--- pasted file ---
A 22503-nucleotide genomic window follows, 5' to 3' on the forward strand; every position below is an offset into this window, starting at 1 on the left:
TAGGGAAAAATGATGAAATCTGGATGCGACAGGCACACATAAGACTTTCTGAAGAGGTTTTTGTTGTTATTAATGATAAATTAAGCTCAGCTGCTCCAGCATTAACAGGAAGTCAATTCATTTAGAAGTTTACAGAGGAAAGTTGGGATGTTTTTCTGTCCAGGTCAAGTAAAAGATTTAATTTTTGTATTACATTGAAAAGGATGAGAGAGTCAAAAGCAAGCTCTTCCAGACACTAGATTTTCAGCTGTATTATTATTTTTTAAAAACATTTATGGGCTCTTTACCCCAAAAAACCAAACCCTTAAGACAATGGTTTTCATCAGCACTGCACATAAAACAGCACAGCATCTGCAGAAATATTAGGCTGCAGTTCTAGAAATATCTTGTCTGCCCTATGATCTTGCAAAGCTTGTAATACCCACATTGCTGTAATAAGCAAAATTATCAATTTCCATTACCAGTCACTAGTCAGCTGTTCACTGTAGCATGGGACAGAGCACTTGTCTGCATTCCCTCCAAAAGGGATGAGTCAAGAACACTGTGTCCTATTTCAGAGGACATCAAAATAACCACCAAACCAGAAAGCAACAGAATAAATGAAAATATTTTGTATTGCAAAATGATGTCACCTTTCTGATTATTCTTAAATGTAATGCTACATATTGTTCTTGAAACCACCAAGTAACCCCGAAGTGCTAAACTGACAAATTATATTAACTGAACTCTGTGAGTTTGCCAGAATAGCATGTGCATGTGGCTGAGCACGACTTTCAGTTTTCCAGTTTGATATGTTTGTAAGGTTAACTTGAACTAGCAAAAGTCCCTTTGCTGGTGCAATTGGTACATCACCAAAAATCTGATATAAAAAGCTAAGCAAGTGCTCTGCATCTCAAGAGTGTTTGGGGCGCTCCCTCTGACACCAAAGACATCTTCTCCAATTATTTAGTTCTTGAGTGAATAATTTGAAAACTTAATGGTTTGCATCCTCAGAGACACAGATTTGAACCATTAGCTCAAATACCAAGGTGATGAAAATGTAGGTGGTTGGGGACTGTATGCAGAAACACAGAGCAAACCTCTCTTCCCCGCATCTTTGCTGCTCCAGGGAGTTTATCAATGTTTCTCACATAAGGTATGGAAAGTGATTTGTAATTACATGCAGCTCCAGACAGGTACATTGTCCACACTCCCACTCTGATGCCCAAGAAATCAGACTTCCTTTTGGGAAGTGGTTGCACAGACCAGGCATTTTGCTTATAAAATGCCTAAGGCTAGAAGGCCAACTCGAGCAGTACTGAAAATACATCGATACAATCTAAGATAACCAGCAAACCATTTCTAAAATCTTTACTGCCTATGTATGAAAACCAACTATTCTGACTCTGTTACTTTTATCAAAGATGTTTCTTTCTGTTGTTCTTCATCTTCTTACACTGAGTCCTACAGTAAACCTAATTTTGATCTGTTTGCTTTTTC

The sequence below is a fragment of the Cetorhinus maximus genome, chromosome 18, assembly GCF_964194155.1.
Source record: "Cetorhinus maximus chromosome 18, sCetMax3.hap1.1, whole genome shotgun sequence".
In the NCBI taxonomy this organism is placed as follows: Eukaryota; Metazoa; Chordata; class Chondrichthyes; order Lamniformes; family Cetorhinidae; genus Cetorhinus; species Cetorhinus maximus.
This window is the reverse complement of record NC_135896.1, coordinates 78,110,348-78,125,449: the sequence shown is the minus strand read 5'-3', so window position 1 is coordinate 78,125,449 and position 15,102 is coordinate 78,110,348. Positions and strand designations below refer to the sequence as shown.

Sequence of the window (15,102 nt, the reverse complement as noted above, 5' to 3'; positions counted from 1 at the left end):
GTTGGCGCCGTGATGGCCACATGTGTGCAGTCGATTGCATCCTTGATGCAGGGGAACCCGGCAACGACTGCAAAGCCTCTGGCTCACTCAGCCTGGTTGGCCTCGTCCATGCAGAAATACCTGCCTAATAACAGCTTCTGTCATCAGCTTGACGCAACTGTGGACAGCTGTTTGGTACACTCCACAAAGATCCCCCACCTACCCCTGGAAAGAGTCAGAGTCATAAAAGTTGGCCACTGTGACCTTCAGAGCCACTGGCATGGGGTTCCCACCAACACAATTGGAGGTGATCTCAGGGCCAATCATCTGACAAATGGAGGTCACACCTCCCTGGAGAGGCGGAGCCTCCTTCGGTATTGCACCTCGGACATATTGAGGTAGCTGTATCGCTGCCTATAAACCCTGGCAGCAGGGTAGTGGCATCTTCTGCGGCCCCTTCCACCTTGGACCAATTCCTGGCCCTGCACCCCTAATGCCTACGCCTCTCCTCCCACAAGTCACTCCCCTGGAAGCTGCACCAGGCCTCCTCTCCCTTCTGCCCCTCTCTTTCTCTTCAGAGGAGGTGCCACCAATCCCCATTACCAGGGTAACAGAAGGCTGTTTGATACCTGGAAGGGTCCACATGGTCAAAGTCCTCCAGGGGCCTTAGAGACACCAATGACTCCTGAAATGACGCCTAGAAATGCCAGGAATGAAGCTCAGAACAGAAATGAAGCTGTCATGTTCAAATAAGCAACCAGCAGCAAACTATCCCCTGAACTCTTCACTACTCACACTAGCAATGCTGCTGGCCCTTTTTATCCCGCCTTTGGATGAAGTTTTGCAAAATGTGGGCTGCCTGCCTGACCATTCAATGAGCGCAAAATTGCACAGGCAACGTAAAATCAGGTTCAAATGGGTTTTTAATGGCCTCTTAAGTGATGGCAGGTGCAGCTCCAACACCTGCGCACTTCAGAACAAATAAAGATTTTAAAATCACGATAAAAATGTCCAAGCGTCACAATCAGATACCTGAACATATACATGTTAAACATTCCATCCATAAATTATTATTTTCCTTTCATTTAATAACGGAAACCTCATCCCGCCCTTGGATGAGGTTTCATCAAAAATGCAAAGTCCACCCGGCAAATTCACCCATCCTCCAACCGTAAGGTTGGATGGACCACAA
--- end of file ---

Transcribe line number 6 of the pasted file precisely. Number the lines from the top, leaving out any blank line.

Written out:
This window is the reverse complement of record NC_135896.1, coordinates 78,110,348-78,125,449: the sequence shown is the minus strand read 5'-3', so window position 1 is coordinate 78,125,449 and position 15,102 is coordinate 78,110,348. Positions and strand designations below refer to the sequence as shown.